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Homage to Catalonia (Penguin Modern Classics) Mass Market Paperback – 3 Jan 2013
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About the Author
Eric Arthur Blair (1903-1950), better known by his pen-name, George Orwell, was born in India, where his father worked for the Civil Service. An author and journalist, Orwell was one of the most prominent and influential figures in twentieth-century literature. His unique political allegory Animal Farm was published in 1945, and it was this novel, together with the dystopia of Nineteen Eighty-Four (1949), which brought him world-wide fame. His novels and non-fiction include Burmese Days, Down and Out in Paris and London, The Road to Wigan Pier and Homage to Catalonia.
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Never use a metaphor, simile or other figure of speech that you are used to seeing in print
Never use a long word where a short one will do
If it is possible to cut a word out, always cut it out.
Never use the passive where you can use the active
Never use a foreign phrase, a scientific word or a jargon word if you can think of an everyday English equivalent
Break any of these rules sooner than say anything outright barbarous
These rules pretty much describe Orwell's own writing style, which is simple and straightforward, yet elegant and engaging. He was a man who lived a very full and somewhat eccentric life, giving up a career in the Burmese police force to wander around Britain as a Tramp and to live in poverty in Paris. He was very connected to working people and so understandably was drawn to the socialist side against Franco's Fascists in the Spanish Civil War (1936-9).
This is a remarkably detailed account of an ordinary foot soldier's life in wartime - comparable to Robert Graves' `Goodbye to All That' about his time in the trenches in WW1. Orwell doesn't have the big picture of how the war is going or what the strategy is but can see the hopeless organisation and pitiful logistics of the Socialists. He's cold, hungry, ill clothed and badly armed but it's remarkable how cheerful he and his comrades remain. I would guess that this is an almost universal account of the nonsense of war from a soldier's point of view.
In the second part of the book he goes on leave to Barcelona and gives an account of the complex political rivalry between the socialist factions. As an account of the home front this is less successful as the political infighting seems ridiculously petty and un-affecting compared to the soldier's life. Eventually however the group to which Orwell belongs (POUM) losses the political fight and becomes a banned organisation so that he has to flee Spain to avoid arrest.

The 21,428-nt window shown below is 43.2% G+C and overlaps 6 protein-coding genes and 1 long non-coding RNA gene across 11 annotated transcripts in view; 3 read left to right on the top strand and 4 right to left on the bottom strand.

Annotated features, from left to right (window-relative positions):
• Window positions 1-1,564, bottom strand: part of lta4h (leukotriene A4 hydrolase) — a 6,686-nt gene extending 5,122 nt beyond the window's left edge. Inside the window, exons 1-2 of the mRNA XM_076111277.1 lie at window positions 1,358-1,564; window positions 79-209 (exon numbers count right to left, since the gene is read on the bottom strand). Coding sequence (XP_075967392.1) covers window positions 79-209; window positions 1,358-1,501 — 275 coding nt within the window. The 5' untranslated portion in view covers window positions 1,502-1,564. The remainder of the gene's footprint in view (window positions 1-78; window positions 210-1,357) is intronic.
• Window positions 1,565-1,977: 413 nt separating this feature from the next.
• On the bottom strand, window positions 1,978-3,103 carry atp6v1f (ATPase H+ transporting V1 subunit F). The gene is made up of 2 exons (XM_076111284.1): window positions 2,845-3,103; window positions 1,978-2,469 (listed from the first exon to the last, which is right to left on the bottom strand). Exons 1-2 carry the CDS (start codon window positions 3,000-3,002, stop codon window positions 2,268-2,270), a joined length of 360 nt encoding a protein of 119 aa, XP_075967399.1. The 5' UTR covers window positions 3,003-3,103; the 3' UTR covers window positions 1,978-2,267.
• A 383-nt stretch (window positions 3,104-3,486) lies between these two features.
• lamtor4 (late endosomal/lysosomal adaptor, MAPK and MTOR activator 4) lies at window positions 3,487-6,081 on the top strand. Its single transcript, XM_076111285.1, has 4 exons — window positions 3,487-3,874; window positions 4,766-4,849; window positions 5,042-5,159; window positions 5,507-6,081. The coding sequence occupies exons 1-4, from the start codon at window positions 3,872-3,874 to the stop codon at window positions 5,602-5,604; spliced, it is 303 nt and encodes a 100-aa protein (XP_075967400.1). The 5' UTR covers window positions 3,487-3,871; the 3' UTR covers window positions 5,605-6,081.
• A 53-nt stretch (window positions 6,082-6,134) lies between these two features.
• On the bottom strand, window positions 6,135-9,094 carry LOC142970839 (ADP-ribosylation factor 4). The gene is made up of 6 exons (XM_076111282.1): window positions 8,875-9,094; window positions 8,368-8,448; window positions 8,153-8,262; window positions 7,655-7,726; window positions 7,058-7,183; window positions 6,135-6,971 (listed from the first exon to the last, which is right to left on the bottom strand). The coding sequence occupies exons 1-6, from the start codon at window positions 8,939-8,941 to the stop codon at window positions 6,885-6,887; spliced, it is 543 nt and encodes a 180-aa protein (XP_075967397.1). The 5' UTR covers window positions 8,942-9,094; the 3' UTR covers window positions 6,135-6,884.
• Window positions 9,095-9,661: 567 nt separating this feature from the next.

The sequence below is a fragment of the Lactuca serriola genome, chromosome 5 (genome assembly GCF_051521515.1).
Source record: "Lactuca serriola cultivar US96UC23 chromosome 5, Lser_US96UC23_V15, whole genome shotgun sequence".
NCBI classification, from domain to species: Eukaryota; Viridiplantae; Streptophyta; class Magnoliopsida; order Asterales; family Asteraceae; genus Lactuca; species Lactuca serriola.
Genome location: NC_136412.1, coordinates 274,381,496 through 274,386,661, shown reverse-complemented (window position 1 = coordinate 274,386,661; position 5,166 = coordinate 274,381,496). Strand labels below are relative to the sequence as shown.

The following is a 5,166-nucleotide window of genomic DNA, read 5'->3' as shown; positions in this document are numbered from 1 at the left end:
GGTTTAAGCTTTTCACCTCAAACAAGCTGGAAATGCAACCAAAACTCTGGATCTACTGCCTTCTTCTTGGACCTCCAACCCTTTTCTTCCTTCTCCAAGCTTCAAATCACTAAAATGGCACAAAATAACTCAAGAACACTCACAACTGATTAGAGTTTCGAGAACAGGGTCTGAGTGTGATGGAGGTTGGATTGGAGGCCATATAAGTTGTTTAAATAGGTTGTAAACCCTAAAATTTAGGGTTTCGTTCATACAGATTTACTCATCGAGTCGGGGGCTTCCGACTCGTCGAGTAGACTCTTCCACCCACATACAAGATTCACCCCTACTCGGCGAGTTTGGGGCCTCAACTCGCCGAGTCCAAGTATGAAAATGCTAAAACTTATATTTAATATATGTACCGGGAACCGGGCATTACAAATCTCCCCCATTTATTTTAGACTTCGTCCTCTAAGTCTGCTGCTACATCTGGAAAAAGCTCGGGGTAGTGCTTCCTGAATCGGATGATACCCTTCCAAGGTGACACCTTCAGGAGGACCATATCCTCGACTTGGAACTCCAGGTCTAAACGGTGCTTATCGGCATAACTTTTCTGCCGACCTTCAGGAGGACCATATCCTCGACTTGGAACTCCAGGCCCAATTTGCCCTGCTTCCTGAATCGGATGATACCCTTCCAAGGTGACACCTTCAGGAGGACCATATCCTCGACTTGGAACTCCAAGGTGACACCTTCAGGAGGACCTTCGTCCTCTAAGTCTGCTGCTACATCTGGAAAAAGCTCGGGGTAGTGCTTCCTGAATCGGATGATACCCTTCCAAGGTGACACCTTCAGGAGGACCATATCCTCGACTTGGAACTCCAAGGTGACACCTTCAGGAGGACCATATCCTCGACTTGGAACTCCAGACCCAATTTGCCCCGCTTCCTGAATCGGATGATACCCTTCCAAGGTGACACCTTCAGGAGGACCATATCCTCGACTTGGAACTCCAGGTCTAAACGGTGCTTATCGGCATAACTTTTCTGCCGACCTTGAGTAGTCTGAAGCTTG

In many ways this is bang up-to-date - I can well believe that anti-government groups in, say, the Arab spring are very much like Orwell's socialists - fervent for their cause, but badly equipped and divided politically. To that extent this is a very modern book that has some universal truths about revolution and political change and which is well worth reading.
Orwell recounts with gritty detail the unpleasantness and grittiness of trench warfare, while sentimentally recalling the comradery among members of the POUM Militia, and the egalitarian nature of fighting in a socialist militia unit.
Orwell’s recall and description is vivid, realistic, and though far from romanticized, one cannot help but develop a strange sentimentality toward the days he describes. One feels themselves living with him, for better or for worse.
His recall of Barcelona is an excellent mirror of the past, and brings to life the urban reality of Spanish Civil War era Spain. Aside from being a factual recall, the latter part of the book reads like an espionage thriller when his POUM affiliation marks him for arrest, in turn turning the memoir into an escape drama.
The appendices shed much needed light onto the political situation of the time, but far from being a simply history lesson, they provide a much-needed insight into the trend of world opinion at the time. Orwell’s singles out the then Manchester Guardian as the only paper providing an honest and impartial account of the conflict, and unsurprisingly, The Daily Mail took the side of fascism yet again.
For one looking for an insight into Catalonian nationalism, little is to be found in this memoir (as that was the initial reason why this reader picked up the book) however, the book stands tall on its own merits as a memoir of the first order.
Contents. When looking for a book to read about the Spanish Civil War I found this with a comment it was well written.
I need some help to untangle the reasons for and progress of the war kafter seeing Michael Portillo introduce a series of programmes using old colour film footage on late night TV.
Yes, the book is clearly written as recommended by others although only reflects the early stages of the war as George Orwell managed to escape a Spanish prison. His descriptions of being shot are to me classic description and writing.
On reading about Stroud yesterday It appears George Orwell spent much time in a sanitorium in the town before his early death
I am usually not a fan of extra commentary written in books written by others but in this case the notes were helpful. Orwell also cautioned about others views of the war. I will bear this warning in mind.
Alexander of the Allrighters and Ywnwab!
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